A D.C. commission studying declining city neighborhoods yesterday urged the city to adopt a comprehensive program designed to increase home ownership among lower income groups and revitalize deteriorating residential and areas.

The program, the result of more than a year's study, would be commercial funded by a combination of public and private monies, minimize displacement of families and provide new jobs, according to the commission.

The program was proposed by the Neighborhood Reinvestment Commission, which consists of 17 representatives from public and private institutions and was established by the City Council.

Commission chairman William J. Jameson noted in a letter accompanying the recommendations that unless immediate action is taken "to reduce displacement caused by skyrocketing housing costs and land speculation in 'transition' neighborhoods," a "domino effect" will be created.

"The transition neighborhoods of today will spawn the transition neighborhoods of tomorrow. The ultimate result will be racially and economically imbalanced neighborhoods and an unstable, inequitable society," Jameson wrote.

The major components of the commission's housing finance plan already have received support from D.C. Mayor Walter Washington, community organizations, the Metropolitan Washington Savings and Loan League, the District of Columbia Bankers Association, the Federal National Mortgage Association and Geno Baroni, Department of Housing and Urban Development assistant secretary for neighborhoods and a former D.C. neighborhood activist. Yesterday, most D.C. City Council members also praised the commission's work.

The six-point housing plan basically recommend: establishment of:

a neighborhood-based housing counseling program for tenants homeowners and landlords:

a loan review committee consisting of industry, government and citizen representatives that would analyze all rejected housing loans and ensure that none was rejected on improper grounds;

a rehabiliation loan program that would employ federal community development funds as a supplement to rehabilitation loans from commercial sources;

a program that would provide intensive technical assistance to landlords, tenants and lenders by helping them fix up deteriorated multifamily buildings without substantial rent increases or tenant displacement;

The proposal would also involve the expansion of mortgage lending policies to remove allegedly discriminatory appraisal and lending criteria used by local lenders, and would include a program to rehabilitate and sell vacant and boarded-up residential properties to low and moderate in come households.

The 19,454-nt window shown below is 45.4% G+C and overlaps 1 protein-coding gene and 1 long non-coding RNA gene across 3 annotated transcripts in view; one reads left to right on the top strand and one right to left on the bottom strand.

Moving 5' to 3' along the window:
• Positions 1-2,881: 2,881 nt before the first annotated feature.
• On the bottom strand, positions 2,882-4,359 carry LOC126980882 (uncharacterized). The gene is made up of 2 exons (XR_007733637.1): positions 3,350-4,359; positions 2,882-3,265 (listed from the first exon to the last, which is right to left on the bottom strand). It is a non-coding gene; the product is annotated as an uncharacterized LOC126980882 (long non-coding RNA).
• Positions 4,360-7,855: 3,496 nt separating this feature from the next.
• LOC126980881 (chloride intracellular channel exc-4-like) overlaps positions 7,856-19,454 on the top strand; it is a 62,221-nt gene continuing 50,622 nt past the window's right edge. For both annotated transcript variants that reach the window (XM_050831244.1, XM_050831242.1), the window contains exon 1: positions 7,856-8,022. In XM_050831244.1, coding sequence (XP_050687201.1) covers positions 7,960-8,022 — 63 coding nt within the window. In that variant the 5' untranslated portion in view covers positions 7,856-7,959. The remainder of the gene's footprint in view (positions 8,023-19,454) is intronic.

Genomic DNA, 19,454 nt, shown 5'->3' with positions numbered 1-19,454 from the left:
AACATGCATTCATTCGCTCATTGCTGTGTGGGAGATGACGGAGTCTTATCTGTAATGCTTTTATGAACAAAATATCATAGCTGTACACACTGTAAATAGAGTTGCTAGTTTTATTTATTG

The right of Lt. Gov. Charles S. Robb and 115 Democratic members of the General Assembly and Congress to vote as ex-officio delegates to the convention also faces a floor challenge. A majority to these elected officials, but possibly a small one, are thought to be Miller votes.

The commission also recommended development of a neighborhood economic development program. Its goal would be to provide easily accessible, lower-cost retail goods and services to neighborhood residents.

At the same time the program would seek to provide new jobs by funneling public and private assistance to "targeted" commercial neighborhood centers and light industry and wholesale enterprises. One element of that program would be the creation of a development company that would tap both private lenders and Small Business Administration funds.

James D. Vitarello, executive director of the commission, said the most important element of the housing finance plan is a rehabilitation loan program.

In order to operate the program in five of the city's neediest neighborhoods, Vitarello estimated that it would cost annually at least $5 million of the city's federal community development block grant funds and another $25 million from private financial institutions. The program, Vitarello added, is something that could be begun immediately, however.

"The city has millions in unspent community development funds," Vitarello said. "There's no reason at least $5 million can't be used for this program." He said that probably half the city's neighborhoods need such a program.

Under the tandem rehabilitation loan program supplementing commercial loans with federal funds, for example, a person needing a $10,000 loan to fix up his house could receive a loan of $6,800 at 9 percent interest from a bank or savings and loan firm and a $3,200 loan from the D.C. housing department that would be repaid only when the house is sold, Vitarello said. The person's monthly payment for the commercial loan would be only $69.02 to the bank or savings and loan company, he said.

D.C. Mayor Walter Washington said in a telephone interview yesterday that he has met with commission representatives and supports most of the elements of the housing finance plan that were presented to him.

"I'm on target with them," Washington said. "any problems we have are minor." The mayor said he will issue an executive order to carry out some of those plans after the housing department meets further with community leaders.